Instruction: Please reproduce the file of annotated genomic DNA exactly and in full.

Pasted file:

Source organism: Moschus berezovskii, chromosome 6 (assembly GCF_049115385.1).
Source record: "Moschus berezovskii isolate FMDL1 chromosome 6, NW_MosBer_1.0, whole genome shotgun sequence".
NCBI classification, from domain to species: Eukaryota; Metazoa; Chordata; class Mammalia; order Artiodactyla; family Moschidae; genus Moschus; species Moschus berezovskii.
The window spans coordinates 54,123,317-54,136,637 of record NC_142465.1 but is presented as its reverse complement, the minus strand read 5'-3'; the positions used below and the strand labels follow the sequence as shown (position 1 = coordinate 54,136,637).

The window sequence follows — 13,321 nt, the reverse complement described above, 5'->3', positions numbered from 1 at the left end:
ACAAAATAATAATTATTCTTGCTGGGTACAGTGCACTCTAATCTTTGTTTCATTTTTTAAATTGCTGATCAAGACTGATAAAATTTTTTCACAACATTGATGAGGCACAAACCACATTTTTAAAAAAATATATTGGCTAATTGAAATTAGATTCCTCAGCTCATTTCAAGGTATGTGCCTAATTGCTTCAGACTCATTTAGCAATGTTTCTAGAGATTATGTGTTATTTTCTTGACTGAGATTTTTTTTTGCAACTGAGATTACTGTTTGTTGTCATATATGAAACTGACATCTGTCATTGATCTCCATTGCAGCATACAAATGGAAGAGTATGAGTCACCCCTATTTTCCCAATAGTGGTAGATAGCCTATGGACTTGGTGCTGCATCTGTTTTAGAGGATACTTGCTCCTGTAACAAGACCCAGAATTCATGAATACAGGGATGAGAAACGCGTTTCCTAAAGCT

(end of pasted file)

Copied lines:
Source organism: Moschus berezovskii, chromosome 6 (assembly GCF_049115385.1).
Source record: "Moschus berezovskii isolate FMDL1 chromosome 6, NW_MosBer_1.0, whole genome shotgun sequence".
NCBI classification, from domain to species: Eukaryota; Metazoa; Chordata; class Mammalia; order Artiodactyla; family Moschidae; genus Moschus; species Moschus berezovskii.
The window spans coordinates 54,123,317-54,136,637 of record NC_142465.1 but is presented as its reverse complement, the minus strand read 5'-3'; the positions used below and the strand labels follow the sequence as shown (position 1 = coordinate 54,136,637).

The window sequence follows — 13,321 nt, the reverse complement described above, 5'->3', positions numbered from 1 at the left end:
ACAAAATAATAATTATTCTTGCTGGGTACAGTGCACTCTAATCTTTGTTTCATTTTTTAAATTGCTGATCAAGACTGATAAAATTTTTTCACAACATTGATGAGGCACAAACCACATTTTTAAAAAAATATATTGGCTAATTGAAATTAGATTCCTCAGCTCATTTCAAGGTATGTGCCTAATTGCTTCAGACTCATTTAGCAATGTTTCTAGAGATTATGTGTTATTTTCTTGACTGAGATTTTTTTTTGCAACTGAGATTACTGTTTGTTGTCATATATGAAACTGACATCTGTCATTGATCTCCATTGCAGCATACAAATGGAAGAGTATGAGTCACCCCTATTTTCCCAATAGTGGTAGATAGCCTATGGACTTGGTGCTGCATCTGTTTTAGAGGATACTTGCTCCTGTAACAAGACCCAGAATTCATGAATACAGGGATGAGAAACGCGTTTCCTAAAGCT